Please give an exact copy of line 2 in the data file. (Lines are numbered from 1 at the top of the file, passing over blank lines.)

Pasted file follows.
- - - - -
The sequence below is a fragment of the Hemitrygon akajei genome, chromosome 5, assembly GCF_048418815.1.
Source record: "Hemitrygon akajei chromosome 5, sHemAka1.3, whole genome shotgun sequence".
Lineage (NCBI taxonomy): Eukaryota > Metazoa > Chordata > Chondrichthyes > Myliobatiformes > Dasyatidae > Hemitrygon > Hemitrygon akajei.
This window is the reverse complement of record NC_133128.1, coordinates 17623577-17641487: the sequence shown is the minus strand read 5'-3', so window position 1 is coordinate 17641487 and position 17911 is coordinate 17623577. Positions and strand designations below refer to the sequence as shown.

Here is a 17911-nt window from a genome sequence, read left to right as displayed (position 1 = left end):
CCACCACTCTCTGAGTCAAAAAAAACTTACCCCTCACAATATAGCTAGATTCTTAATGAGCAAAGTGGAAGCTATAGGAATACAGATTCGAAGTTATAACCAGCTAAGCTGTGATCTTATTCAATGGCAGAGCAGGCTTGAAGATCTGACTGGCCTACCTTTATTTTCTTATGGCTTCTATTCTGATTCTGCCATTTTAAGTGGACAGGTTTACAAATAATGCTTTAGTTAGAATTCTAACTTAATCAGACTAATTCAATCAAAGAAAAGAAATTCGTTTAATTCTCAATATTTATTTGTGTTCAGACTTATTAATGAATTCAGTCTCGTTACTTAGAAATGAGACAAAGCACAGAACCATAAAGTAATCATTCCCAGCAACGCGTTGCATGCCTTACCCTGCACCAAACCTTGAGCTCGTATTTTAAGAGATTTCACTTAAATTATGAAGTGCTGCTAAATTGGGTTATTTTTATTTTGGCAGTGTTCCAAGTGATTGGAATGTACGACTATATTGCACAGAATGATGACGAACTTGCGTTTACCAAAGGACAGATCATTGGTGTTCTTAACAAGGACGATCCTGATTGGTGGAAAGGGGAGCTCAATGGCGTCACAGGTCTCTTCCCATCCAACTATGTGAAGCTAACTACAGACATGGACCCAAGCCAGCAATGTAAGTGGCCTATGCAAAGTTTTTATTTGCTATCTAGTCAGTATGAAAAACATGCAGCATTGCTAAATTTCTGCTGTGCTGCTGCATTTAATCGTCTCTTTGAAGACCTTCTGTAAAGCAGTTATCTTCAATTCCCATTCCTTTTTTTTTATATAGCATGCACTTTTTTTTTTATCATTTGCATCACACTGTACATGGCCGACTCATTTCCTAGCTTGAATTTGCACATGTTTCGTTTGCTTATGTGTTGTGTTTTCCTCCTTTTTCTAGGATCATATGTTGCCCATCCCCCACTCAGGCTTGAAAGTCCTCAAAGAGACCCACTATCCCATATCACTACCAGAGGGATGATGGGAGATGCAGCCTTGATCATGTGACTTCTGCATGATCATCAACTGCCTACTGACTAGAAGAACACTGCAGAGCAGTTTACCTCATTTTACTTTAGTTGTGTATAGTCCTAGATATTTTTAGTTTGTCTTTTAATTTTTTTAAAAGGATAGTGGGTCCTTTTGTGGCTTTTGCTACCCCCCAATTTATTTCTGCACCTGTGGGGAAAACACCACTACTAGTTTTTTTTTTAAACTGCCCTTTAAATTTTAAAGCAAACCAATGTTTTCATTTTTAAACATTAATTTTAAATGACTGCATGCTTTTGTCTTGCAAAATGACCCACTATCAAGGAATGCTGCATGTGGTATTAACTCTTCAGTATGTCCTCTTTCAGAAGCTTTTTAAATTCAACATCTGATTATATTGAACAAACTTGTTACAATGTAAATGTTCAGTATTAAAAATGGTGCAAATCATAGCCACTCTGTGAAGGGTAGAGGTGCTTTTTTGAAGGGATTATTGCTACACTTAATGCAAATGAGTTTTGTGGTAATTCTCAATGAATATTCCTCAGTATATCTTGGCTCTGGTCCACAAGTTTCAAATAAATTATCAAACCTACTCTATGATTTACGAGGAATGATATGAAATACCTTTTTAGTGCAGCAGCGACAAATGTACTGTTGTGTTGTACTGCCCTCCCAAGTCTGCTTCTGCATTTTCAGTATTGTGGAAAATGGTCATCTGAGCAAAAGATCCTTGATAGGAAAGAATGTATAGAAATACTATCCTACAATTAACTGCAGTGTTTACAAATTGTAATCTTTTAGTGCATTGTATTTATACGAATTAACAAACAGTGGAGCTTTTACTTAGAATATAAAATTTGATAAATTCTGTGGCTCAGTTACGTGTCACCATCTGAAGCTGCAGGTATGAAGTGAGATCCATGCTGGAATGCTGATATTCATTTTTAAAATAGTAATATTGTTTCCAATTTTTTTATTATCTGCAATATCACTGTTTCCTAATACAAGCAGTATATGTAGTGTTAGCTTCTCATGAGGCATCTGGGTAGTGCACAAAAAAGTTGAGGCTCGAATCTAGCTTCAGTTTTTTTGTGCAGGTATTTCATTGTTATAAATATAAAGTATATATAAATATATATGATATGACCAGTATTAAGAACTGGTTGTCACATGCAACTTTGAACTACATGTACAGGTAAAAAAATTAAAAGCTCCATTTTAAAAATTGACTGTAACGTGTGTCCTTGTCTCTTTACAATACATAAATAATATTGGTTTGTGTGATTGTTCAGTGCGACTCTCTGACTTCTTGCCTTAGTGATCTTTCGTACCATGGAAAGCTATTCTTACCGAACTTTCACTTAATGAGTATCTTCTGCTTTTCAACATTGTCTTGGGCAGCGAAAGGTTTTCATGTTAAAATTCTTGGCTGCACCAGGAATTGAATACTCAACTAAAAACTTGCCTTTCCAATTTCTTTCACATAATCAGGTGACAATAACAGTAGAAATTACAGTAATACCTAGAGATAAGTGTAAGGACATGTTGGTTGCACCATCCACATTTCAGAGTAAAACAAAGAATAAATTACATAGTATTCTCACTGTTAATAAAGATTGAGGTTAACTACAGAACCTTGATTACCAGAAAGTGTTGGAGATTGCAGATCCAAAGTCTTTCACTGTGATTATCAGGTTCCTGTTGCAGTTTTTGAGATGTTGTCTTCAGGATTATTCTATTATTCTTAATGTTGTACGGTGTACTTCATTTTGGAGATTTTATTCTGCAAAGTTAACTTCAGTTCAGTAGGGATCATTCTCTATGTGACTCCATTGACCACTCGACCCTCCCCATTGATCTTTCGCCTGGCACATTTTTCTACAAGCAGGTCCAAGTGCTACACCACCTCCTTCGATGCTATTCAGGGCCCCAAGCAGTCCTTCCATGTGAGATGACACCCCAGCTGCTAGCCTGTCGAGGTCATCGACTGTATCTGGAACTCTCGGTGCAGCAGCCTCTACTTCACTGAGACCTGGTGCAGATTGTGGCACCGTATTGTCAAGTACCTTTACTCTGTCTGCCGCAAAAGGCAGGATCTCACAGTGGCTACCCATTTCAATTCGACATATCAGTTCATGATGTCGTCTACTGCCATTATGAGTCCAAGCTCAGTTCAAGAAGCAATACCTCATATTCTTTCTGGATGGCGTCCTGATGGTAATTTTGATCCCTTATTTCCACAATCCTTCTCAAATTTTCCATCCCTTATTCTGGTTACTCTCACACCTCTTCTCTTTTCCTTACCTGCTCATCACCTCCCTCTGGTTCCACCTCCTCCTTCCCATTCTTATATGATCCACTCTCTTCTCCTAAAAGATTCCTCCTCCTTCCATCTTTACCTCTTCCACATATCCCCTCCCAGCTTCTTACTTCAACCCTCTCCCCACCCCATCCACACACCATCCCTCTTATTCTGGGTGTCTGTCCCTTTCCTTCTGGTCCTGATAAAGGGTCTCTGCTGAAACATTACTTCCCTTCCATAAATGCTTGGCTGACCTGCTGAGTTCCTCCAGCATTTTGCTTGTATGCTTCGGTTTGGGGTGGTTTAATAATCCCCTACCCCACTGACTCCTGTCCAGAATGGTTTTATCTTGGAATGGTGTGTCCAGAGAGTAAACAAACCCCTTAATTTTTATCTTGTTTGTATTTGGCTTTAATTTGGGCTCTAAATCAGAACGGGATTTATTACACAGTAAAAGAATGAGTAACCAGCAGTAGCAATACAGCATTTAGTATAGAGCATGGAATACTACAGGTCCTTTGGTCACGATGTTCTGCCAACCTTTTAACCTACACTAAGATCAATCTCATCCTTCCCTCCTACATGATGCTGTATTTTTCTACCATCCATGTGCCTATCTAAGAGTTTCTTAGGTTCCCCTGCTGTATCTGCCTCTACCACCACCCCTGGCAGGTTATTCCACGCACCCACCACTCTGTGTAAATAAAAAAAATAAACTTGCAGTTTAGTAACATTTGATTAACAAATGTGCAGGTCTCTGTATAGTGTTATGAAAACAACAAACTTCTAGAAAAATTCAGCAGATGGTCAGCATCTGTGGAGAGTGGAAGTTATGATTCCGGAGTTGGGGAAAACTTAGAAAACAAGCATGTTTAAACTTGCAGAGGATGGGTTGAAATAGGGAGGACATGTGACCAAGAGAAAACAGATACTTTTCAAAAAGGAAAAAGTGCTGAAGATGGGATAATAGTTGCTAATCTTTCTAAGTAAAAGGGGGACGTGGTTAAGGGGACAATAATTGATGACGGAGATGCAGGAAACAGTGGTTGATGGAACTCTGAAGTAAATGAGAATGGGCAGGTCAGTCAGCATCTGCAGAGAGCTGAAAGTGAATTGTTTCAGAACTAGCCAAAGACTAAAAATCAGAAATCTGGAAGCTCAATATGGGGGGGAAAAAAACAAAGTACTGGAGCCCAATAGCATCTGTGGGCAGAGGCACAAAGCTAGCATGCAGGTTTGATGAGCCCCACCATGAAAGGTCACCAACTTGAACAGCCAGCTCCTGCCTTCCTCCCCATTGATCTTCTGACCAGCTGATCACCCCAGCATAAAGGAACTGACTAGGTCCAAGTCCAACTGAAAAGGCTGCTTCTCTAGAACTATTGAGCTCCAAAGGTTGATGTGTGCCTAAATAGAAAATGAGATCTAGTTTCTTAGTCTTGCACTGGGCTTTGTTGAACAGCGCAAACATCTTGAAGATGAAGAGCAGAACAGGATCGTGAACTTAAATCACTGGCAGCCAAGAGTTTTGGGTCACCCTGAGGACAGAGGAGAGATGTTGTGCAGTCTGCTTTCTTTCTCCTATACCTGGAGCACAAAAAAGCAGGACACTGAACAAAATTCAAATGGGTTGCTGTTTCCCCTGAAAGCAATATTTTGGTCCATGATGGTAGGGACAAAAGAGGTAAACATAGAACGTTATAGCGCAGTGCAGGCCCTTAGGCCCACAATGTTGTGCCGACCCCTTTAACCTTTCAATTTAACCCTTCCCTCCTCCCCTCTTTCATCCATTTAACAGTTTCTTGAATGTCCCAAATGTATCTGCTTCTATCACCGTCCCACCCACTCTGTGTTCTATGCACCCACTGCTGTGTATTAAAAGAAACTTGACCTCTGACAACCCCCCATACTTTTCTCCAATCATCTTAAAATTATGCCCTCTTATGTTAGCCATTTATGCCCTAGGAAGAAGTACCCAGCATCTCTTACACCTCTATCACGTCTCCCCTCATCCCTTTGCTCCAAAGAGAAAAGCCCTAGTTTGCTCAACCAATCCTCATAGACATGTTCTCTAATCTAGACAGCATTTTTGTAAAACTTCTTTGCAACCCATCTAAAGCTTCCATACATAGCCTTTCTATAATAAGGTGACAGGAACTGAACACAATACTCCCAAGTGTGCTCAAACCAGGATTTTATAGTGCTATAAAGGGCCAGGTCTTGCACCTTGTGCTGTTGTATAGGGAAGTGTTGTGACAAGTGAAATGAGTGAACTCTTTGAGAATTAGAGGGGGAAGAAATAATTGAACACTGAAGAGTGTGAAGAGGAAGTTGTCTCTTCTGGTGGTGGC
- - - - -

Source record: "Hemitrygon akajei chromosome 5, sHemAka1.3, whole genome shotgun sequence".